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Main > Native American folktales > Fairy tale "The Fire-Plume"

The Fire-Plume

A day was appointed on which the cousin was to yield his life for his friend's.

He was a brave youth, and they bound him only by his word to be ready at the appointed hour. He said that he was not afraid to die; for he was innocent of the great wrong they laid to his charge.

A day or two before the time set to take his life, he wandered sadly along the shore of the lake. He looked at the glassy water, and more than once the thought to end his griefs by casting himself in its depths, came upon him with such sudden force that it was only by severe self-control that he was able to turn his steps in another direction. He reflected—"They will say that I was guilty if I take my own life. No. I will give them my blood for that of my cousin."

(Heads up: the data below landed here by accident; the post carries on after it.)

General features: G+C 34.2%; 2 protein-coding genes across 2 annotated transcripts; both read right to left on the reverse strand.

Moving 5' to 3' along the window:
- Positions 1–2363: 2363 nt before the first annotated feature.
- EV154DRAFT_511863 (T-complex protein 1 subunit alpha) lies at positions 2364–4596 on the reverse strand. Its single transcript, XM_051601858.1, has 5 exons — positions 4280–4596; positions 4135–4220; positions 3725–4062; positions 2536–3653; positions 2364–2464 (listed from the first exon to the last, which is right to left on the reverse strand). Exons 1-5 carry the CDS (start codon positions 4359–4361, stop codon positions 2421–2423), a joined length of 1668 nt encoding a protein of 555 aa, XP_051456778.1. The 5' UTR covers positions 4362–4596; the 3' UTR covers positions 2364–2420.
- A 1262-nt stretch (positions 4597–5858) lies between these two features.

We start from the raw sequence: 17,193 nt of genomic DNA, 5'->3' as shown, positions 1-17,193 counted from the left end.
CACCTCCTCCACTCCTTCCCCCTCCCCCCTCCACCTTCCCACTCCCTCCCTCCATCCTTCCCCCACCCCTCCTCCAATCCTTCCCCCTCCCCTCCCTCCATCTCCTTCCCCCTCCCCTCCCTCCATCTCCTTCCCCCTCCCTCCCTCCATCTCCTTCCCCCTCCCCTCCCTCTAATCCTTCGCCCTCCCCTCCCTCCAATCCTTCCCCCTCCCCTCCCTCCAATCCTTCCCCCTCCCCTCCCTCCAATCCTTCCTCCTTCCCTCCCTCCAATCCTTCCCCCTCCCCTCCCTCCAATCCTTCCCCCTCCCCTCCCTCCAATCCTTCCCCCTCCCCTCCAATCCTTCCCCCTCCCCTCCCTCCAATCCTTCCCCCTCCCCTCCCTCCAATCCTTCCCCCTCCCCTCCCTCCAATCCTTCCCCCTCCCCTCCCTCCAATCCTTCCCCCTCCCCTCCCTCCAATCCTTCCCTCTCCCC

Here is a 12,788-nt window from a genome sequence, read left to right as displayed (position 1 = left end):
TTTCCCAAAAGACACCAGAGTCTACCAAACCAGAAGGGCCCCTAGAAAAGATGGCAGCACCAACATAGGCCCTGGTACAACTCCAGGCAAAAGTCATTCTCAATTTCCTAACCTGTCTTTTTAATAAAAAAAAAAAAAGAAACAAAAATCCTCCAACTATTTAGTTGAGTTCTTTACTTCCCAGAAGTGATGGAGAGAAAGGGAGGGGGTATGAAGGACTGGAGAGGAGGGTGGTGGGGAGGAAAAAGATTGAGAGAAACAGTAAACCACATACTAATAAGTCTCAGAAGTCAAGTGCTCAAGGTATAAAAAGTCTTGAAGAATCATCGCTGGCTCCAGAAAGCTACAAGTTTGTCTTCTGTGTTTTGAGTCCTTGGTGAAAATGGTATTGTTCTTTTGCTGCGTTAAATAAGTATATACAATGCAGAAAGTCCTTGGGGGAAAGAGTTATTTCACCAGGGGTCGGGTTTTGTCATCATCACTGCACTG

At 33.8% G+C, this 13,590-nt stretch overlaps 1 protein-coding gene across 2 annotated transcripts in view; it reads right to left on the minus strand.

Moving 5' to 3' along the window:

He walked on, with slow steps, but he found no comfort, turn where he would; the sweet songs of the grove jarred upon his ear; the beauty of the blue sky pained his sight; and the soft green earth, as he trode upon it, seemed harsh to his foot, and sent a pang through every nerve. "Oh, where is my cousin?" he kept saying to himself.

Meanwhile, when Wassamo fell senseless before the two young women in the wood, he lost all knowledge of himself until he wakened in a distant scene. He heard persons conversing. One spoke in a tone of command, saying, "You foolish girls, is this the way that you rove about at nights without our knowledge? Put that person you have brought on that couch of yours, and do not let him lie upon the ground."

Wassamo felt himself moved, he knew not how, and placed upon a couch. Some time after, the spell seemed to be a little lightened, and on opening his eyes, he was surprised to find that he was lying in a spacious and shining lodge, extending as far as the eye could reach.

One spoke to him and said: "Stranger, awake, and take something wherewith to refresh yourself."

He obeyed the command and sat up. On either side of the lodge he beheld rows of people seated in orderly array. At a distance he could see two stately persons, who looked rather more in years than the others, and who appeared to exact obedience from all around them.

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